The Mexican government realized this miscalculated error in the late spring of 1847, where they were met with Californian troops which informed them that the treaty had legally transferred territorial control over the peninsula to the Californians. Rather than renege the newly established peace with the Anglo-American victors, Mexico sought American reassurance that Baja California was to be returned to Mexico by citing Article III of the Treaty as the area was considered a part of the Mexican interior by Mexico and was militarily occupied territory beyond the accepted boundaries. Mexico raised similar concerns over continued Anglo-American presence in Sonora, who remained in the territory ostensibly to fight against Amerindian tribes there.
The United States ignored Mexico's request and supported California's claims by citing the loophole, asserting the peninsula and Sonora had been actively pursued by the California Republic. The Republic included wording within its first constitution that named the territories as part of California, much to the objection and derision of the Mexican government. California offered Mexico $5 million in "compensation" to be paid out in a 40-year period, with accrued interest, but the Mexican government refused although it elected not to militarily challenge California's claims as the government was still dealing with internal strife and post-war recovery efforts.
Intercession period[edit | edit source]
The intercession period refers to the time period of approximately a century between the end of the Mexican-American War and the transfer of the Yucatán Peninsula, and broadly encompassed the formative and developmental years of Sierra, including the War of Contingency, the Sierran Civil War, and the Sierran Cultural Revolution, as well as Mexico's which underwent a series of major events including the French intervention in Mexico and the Mexican Revolution. During this period, Mexico–Sierra relations fluctuated depending on either sides' respective administrations, and Mexican opinions towards El Norte varied.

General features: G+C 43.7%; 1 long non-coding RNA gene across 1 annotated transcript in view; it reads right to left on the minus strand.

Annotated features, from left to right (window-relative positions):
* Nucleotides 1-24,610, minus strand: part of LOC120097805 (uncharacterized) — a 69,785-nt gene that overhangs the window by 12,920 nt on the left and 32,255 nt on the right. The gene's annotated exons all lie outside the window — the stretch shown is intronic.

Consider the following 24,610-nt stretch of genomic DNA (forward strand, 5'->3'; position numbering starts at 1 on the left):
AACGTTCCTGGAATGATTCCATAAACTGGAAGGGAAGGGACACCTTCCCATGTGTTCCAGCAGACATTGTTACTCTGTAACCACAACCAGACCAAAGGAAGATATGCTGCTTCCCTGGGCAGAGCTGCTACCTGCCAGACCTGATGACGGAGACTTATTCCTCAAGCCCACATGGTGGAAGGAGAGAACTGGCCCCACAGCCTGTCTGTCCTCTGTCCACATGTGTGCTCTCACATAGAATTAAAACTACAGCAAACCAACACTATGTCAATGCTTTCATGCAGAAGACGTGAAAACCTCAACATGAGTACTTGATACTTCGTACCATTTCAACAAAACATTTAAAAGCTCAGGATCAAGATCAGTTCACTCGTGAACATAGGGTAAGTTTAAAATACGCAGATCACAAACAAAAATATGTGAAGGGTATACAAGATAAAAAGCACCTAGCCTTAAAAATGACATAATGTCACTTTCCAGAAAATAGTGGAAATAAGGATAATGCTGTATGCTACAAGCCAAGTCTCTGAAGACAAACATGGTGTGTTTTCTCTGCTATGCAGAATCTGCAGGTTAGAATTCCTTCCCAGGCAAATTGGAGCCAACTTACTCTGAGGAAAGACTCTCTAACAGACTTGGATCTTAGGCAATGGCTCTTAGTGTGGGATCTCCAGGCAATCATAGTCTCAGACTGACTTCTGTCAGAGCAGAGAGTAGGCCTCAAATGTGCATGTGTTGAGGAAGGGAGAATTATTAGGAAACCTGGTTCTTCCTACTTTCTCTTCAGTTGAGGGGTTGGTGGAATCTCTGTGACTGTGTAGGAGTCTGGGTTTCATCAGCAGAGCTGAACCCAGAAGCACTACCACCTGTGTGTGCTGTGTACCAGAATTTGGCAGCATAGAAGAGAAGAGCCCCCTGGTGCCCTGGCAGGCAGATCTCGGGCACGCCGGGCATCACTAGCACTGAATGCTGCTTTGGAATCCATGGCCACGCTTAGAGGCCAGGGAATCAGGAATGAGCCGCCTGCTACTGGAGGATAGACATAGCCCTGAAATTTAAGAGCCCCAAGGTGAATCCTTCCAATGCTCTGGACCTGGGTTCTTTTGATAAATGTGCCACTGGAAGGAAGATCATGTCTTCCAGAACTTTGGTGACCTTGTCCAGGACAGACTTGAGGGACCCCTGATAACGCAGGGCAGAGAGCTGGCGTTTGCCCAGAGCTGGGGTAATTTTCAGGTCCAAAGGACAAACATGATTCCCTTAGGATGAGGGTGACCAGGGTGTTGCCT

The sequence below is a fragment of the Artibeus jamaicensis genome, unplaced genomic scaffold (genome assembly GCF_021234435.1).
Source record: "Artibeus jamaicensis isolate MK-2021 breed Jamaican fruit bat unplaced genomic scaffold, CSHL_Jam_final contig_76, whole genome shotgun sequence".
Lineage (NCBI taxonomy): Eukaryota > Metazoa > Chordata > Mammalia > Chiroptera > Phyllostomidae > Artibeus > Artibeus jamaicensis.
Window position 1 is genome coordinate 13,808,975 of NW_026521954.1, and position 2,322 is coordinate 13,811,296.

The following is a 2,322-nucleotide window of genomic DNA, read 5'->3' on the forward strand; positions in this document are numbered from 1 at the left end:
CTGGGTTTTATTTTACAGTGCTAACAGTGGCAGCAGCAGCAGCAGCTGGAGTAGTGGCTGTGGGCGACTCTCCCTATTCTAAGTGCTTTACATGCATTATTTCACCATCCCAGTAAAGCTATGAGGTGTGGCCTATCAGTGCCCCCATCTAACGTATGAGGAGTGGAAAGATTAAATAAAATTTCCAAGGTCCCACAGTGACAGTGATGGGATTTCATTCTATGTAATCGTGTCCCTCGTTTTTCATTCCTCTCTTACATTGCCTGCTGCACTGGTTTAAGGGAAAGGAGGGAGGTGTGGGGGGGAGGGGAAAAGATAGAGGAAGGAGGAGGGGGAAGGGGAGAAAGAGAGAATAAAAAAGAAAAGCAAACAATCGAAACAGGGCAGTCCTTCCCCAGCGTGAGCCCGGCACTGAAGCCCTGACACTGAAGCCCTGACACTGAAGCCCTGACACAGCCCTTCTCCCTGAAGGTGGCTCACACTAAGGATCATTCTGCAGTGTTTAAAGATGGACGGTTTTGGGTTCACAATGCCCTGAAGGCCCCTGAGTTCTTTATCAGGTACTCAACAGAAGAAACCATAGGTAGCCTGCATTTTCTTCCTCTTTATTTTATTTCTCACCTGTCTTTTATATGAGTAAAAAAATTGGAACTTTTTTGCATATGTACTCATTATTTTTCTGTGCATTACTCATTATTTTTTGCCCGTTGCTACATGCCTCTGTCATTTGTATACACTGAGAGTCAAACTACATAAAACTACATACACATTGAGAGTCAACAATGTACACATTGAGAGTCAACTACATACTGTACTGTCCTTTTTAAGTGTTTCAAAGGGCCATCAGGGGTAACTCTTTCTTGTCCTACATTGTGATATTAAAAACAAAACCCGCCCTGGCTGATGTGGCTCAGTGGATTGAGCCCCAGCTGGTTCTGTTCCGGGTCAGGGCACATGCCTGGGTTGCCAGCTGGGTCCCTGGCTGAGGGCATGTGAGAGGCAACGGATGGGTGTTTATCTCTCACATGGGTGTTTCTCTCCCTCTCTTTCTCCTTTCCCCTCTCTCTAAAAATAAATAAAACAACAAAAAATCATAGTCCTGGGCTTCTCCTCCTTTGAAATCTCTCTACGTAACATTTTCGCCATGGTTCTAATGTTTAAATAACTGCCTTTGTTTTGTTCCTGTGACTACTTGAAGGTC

In 1854, the Mexican government under the leadership of Antonio López de Santa Anna agreed to recognize California's claims over the Baja California Peninsula and Sonora in exchange for $20 million ($540 million in 2017 dollars), a decision which was highly controversial amongst the Mexican public but was rationalized by Santa Anna as a prudent decision as the government was in desperate need for funds. Santa Anna had resisted making land concessions that extended south of the Sierra Madre Occidental, but needed money to rebuild the Mexican Army to defend against a future possible invasion from the Anglo-Americans. Although he did not desire losing additional land to the Anglo-Americans, he believed acquiescing to California's outstanding claims over the peninsula and Sonora would appease California and its ally from invading again. Santa Anna sought international assistance from the British government in negotiating the most amount of money for the least amount of land conceded with California, although Great Britain refused to get involved.
Santa Anna operated under the assumption that eventually, the California Republic would be annexed by the United States, or that civil war would break out in the United States, allowing the South to split with the North, and allow Santa Anna to retake the lost land, including parts of the Mexican Cession in the midst of the political strife. He initially proposed administering the land together with California rather than outright ceding it, but was later convinced that the situation would resolve itself should the Mexicans residing under Californian control stage a revolt, in which Santa Anna hoped Mexico would be prepared to assist.
Transfer of the Yucatán Peninsula[edit | edit source]
Post-transfer status and dispute[edit | edit source]
El Norte status referenda[edit | edit source]
Sierra's positions[edit | edit source]